The “Third” Eye: Ethics of Video Recording in the Context of Psychedelic-Assisted Therapy




psychedelic therapy, bioethics of technology, video recording, MDMA, philosophy of psychiatry




In light of high-profile cases of sexual assault and other unethical conduct by therapists, recent clinical research involving psychedelic drugs has generally mandated the video recording of therapy sessions. In this paper, I address a gap in the literature by investigating ethical issues related to video recording in the unique context of psychedelic therapy sessions. I begin by summarizing the important benefits and risks related to video recording. I then examine ethical concerns about mandatory recording of psychedelic therapy sessions from a patient perspective and argue that these concerns must be taken seriously by clinicians and researchers. I also examine the view that video recording is essential for clinician safety. Given the legitimacy of concerns from both perspectives, I outline some basic informed consent considerations that could generate dialogue around potential patient concerns and defend the option to opt-out for both patients and clinicians. In conclusion, I underscore the importance of further critical bioethical inquiry and qualitative research regarding video recording practices in the context of psychedelic-assisted therapies.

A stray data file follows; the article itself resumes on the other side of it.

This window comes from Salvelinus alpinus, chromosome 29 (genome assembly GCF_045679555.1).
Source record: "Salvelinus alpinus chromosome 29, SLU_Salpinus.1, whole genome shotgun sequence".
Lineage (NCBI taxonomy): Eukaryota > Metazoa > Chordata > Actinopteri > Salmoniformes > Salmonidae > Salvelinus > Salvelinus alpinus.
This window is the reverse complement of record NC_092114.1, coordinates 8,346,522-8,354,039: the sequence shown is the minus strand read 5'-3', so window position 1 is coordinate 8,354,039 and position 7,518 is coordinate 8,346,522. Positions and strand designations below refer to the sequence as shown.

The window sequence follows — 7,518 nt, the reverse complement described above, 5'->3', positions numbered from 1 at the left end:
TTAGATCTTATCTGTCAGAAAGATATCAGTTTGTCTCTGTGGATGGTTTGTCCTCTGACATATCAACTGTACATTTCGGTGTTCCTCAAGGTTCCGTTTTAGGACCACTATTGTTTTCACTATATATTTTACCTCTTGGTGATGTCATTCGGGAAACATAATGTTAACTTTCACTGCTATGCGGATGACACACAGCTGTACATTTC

How to Cite

Rajwani K. The “Third” Eye: Ethics of Video Recording in the Context of Psychedelic-Assisted Therapy. Can. J. Bioeth 2023;6:8-15.